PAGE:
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An Interview With

GO NAGAI

Original Japanese to English translation by Matt Alt

 

"Chogokin." It doesn't even need to be said that the parent who

gave birth to the term is Go Nagai. His pioneering Mazinger Z is considered to be the pinnacle of robot toys...

 Go Nagai: Manga artist. Starting with Mazinger Z (1972), created a series of robot shows. Creator of many classic robots.

 

-Could you speak a bit about the development of merchandising for Mazinger Z back then?

At the time, I realized that almost no anime robots had had any sort of merchandising development   [up to that point]. When Mazinger Z was first in production, there had been some talk that a company called Bandai would be involved, but they got out all of a sudden, and we got on board with Popy, if I remember correctly. The circumstances surrounding that, I don't know if they were business-related or what, but Popy wasn't very active at first. There was talk here and there about merchandising, but I felt that it was the effect of good ratings that got things moving at first. Because of this there wasn't any sort of talk about merchandising before we started work.

 

-What was your impression of the first chogokin after holding it for the first time?

Because none of my own comics had ever spawned figures up to that point, I was feeling like "this is so great!" Because in my youth I'd read comics like Tetsuwan Atom [Astro Boy] and Tetsujin 28, and made lots of figures of those characters out of clay. At first I was making things from comic books, but from the beginning I had had a sense of originality to some degree, and would make my own robots and line them up side-by-side. My brother and I used to play like that often, so having a figure on the market, and in metal that didn't break apart like clay, made me very happy.  

 

-What was the most memorable product for you?

The ones that made me happiest were the mock-ups of the big guys. Of course, bigger is better. Because I'd been drawing this huge, moving thing I'd been thinking about, I would have felt like it should have been bigger if I'd seen a small product. Of course, I was happy just seeing it in three dimensions! I was trying to project an image of three-dimensionality in my drawing, so when I saw [the mock-up Jumbo Machinder] I thought, "Wow, so this is what it looks like," and I was really happy.

 

-There was a series of toys called "Jumbo Machinders." There were lots of different weapons available for them - how did that idea come about?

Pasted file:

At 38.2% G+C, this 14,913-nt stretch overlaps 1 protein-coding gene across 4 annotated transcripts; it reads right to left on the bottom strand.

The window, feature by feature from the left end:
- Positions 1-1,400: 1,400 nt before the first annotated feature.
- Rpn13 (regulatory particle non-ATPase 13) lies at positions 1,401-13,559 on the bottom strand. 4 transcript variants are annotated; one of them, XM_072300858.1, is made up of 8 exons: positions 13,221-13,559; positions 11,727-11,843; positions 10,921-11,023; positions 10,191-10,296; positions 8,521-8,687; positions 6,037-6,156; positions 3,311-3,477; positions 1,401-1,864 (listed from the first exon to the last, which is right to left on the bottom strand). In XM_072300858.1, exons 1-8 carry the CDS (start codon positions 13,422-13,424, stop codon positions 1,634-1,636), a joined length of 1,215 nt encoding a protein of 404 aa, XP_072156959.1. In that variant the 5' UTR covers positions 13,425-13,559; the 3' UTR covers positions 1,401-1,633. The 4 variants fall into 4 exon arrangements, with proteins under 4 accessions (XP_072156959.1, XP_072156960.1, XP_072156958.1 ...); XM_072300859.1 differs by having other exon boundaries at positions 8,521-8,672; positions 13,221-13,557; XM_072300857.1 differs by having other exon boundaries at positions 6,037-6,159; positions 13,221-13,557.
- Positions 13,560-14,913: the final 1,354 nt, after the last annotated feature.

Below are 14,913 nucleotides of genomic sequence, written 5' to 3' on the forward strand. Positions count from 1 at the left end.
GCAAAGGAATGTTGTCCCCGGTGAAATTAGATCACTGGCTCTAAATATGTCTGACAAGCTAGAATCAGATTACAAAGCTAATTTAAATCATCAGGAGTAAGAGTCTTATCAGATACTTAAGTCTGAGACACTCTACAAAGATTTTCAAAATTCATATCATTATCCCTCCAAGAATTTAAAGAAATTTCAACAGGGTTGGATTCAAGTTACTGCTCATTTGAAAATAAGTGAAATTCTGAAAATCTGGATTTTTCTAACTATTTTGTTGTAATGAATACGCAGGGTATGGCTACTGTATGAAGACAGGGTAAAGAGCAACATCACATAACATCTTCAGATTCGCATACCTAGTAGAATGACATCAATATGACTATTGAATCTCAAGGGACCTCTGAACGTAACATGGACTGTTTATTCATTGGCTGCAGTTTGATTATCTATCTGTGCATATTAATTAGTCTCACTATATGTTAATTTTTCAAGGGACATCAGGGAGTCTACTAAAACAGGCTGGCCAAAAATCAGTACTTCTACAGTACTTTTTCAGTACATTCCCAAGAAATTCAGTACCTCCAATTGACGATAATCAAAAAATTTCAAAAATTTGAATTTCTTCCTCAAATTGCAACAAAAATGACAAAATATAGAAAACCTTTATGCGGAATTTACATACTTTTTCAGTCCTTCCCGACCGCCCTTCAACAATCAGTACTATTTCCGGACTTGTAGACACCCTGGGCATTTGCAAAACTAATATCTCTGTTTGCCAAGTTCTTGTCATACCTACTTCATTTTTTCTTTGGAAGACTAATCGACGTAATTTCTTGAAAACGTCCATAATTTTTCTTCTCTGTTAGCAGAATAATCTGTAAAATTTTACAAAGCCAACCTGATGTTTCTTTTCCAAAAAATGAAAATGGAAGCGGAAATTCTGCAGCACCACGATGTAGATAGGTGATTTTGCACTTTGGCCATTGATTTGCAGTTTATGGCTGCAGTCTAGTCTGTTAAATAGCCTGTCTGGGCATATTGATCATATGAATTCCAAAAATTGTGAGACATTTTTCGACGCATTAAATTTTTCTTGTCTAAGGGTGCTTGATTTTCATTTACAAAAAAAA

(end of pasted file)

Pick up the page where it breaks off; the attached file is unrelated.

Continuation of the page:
During the creation of Mazinger, it was looking like there'd be a lot of different kinds of enemies, so I was coming up with all sorts of ideas for weapons that Mazinger could equip to win. I was happy that these were picked up for production as toys. Also, as you might expect, when the toys are made, they're not made as just simple figures; there are various gimmicks that pop out, and I think Popy was very helpful with that. I think that I also created quite a few of the weapons after the initial release of the Mazinger Z Jumbo Machinder as well.

 

-It became a product name, of course, but what was the reasoning behind the name "Chogokin Z" [Super Alloy Z]?

It's because Z is the final letter of the alphabet. I wanted the name to encompass the meaning of a final weapon, and the meaning of an ultimate robot as well. There's that, and the fact that a robot like that wouldn't be made of a normal alloy, but of a special alloy -- so I simply came up with the name super-alloy -- chogokin. I wanted to come up with a convincing reason as to why the robot was so strong -- it was because the whole thing was made of this material. It was strong and couldn't be destroyed, because an alloy that hadn't previously existed was being used. And then I asked them to make the toys as a "chogokin series."

 

-The name chogokin has taken on a life of it's own as a toy brand name, hasn't it?

That's true. And if I had wanted to oppose it, I could have said that "hey, I made up this name!," but I didn't really care. I was happy that everyone was satisfied with it. So I don't have any problem with it.

 

-Mr. Nagai, all of your robots, from "Z" to "Grandizer," have fists that can fly. How did you come up with this "rocket punch" idea?